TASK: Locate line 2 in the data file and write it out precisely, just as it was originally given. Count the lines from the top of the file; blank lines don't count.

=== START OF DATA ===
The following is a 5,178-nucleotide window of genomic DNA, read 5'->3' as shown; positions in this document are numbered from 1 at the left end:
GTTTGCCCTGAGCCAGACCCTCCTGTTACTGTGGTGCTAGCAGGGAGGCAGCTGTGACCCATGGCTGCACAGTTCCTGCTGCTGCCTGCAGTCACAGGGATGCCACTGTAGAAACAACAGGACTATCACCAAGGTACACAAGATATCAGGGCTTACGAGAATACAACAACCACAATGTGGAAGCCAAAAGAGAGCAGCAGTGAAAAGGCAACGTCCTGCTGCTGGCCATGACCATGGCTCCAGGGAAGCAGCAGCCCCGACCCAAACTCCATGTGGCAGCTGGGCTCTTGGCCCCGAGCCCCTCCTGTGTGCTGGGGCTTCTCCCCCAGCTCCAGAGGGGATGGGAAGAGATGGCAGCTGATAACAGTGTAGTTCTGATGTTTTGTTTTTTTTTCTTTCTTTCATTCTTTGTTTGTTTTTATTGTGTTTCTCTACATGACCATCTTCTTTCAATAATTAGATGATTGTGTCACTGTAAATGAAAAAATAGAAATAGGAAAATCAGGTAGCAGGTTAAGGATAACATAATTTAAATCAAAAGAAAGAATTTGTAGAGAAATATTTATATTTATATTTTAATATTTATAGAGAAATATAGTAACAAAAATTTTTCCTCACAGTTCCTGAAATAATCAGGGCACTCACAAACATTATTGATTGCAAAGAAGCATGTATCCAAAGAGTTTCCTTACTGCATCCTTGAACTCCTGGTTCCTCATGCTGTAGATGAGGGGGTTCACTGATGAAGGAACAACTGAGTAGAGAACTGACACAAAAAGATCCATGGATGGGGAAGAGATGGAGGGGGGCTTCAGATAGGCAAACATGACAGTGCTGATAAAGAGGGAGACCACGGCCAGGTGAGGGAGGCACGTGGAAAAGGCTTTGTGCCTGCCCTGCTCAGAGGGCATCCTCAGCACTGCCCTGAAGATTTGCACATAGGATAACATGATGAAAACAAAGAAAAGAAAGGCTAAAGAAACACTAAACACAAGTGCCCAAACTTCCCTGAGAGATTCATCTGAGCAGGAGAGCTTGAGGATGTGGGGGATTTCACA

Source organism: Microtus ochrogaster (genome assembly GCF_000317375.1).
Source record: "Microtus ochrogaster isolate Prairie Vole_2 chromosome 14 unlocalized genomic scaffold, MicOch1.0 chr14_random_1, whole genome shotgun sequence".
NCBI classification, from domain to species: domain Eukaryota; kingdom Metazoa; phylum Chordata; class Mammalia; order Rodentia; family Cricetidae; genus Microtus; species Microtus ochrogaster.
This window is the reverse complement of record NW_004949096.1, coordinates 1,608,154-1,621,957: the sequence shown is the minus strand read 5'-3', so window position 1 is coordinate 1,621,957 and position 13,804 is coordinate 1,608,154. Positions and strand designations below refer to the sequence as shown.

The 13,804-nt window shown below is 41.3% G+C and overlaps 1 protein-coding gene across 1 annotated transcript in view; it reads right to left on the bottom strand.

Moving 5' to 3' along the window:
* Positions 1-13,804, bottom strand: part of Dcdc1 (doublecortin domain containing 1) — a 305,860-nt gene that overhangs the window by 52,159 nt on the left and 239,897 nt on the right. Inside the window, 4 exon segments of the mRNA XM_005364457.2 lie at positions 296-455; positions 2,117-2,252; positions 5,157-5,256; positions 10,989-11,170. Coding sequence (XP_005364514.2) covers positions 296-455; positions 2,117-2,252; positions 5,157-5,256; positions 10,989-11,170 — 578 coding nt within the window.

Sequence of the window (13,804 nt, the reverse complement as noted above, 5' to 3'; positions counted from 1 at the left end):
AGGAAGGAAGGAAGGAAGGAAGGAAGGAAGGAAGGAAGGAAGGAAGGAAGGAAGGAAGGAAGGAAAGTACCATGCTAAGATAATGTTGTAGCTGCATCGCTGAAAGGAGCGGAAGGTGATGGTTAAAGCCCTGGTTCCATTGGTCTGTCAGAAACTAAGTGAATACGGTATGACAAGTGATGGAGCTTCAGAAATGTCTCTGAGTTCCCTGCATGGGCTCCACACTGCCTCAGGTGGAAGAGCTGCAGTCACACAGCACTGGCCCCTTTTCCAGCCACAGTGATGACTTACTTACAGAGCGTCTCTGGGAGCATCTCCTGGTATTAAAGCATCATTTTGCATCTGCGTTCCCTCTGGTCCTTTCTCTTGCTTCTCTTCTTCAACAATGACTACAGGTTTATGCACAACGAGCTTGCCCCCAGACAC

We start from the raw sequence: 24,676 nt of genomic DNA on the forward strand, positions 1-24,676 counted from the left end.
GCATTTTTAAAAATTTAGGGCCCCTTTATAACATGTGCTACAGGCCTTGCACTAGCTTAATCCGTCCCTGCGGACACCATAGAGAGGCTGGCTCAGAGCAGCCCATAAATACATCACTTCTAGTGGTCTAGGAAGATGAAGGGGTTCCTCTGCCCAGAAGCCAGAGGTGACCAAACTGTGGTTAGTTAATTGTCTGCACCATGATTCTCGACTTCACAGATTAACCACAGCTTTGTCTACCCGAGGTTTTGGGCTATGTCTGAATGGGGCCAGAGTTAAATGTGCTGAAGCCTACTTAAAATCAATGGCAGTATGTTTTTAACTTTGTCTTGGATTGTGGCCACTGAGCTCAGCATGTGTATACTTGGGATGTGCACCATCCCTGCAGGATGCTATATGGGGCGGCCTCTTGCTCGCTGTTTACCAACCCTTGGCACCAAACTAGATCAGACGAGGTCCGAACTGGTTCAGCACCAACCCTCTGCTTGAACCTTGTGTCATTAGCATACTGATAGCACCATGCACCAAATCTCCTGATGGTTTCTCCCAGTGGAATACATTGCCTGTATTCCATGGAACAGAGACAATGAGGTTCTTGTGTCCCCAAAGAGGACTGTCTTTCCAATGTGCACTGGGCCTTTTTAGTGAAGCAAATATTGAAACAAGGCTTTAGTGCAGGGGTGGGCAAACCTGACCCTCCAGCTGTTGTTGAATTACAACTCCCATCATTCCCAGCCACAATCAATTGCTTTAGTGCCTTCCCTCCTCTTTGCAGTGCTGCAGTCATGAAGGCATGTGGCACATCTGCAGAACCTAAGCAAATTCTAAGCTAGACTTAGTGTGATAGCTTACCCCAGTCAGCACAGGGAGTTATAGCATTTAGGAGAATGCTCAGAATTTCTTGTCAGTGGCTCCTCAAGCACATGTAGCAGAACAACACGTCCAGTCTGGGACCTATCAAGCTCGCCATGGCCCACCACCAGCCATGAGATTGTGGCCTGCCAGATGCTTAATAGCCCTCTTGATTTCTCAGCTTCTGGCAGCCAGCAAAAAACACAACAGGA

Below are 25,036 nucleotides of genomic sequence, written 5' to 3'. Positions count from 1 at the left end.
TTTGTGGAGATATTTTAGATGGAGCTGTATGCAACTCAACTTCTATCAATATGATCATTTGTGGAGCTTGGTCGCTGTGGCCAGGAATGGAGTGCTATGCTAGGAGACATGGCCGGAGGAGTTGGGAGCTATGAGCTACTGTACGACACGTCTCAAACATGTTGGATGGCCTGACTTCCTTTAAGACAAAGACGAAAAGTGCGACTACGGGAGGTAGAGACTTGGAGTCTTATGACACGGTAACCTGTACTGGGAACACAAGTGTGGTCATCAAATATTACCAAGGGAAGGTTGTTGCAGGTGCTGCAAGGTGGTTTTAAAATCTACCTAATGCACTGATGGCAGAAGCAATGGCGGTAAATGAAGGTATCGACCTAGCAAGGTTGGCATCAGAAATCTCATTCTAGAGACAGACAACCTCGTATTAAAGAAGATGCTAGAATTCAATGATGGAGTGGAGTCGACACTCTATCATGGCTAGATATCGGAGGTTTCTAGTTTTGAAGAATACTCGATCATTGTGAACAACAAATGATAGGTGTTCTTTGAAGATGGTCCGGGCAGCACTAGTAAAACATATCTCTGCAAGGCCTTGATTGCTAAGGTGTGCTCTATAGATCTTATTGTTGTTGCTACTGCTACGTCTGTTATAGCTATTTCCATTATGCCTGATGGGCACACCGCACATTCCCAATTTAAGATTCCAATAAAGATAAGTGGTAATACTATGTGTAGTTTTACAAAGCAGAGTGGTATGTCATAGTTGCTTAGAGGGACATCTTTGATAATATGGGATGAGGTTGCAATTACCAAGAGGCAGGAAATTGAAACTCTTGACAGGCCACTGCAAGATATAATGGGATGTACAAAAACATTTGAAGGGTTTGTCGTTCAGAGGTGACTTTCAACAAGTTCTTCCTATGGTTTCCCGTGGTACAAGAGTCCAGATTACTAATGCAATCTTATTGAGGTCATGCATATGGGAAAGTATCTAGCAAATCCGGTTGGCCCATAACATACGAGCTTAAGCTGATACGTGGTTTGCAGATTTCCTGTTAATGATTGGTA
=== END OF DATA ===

GTTTGCCCTGAGCCAGACCCTCCTGTTACTGTGGTGCTAGCAGGGAGGCAGCTGTGACCCATGGCTGCACAGTTCCTGCTGCTGCCTGCAGTCACAGGGATGCCACTGTAGAAACAACAGGACTATCACCAAGGTACACAAGATATCAGGGCTTACGAGAATACAACAACCACAATGTGGAAGCCAAAAGAGAGCAGCAGTGAAAAGGCAACGTCCTGCTGCTGGCCATGACCATGGCTCCAGGGAAGCAGCAGCCCCGACCCAAACTCCATGTGGCAGCTGGGCTCTTGGCCCCGAGCCCCTCCTGTGTGCTGGGGCTTCTCCCCCAGCTCCAGAGGGGATGGGAAGAGATGGCAGCTGATAACAGTGTAGTTCTGATGTTTTGTTTTTTTTTCTTTCTTTCATTCTTTGTTTGTTTTTATTGTGTTTCTCTACATGACCATCTTCTTTCAATAATTAGATGATTGTGTCACTGTAAATGAAAAAATAGAAATAGGAAAATCAGGTAGCAGGTTAAGGATAACATAATTTAAATCAAAAGAAAGAATTTGTAGAGAAATATTTATATTTATATTTTAATATTTATAGAGAAATATAGTAACAAAAATTTTTCCTCACAGTTCCTGAAATAATCAGGGCACTCACAAACATTATTGATTGCAAAGAAGCATGTATCCAAAGAGTTTCCTTACTGCATCCTTGAACTCCTGGTTCCTCATGCTGTAGATGAGGGGGTTCACTGATGAAGGAACAACTGAGTAGAGAACTGACACAAAAAGATCCATGGATGGGGAAGAGATGGAGGGGGGCTTCAGATAGGCAAACATGACAGTGCTGATAAAGAGGGAGACCACGGCCAGGTGAGGGAGGCACGTGGAAAAGGCTTTGTGCCTGCCCTGCTCAGAGGGCATCCTCAGCACTGCCCTGAAGATTTGCACATAGGATAACATGATGAAAACAAAGAAAAGAAAGGCTAAAGAAACACTAAACACAAGTGCCCAAACTTCCCTGAGAGATTCATCTGAGCAGGAGAGCTTGAGGATGTGGGGGATTTCACA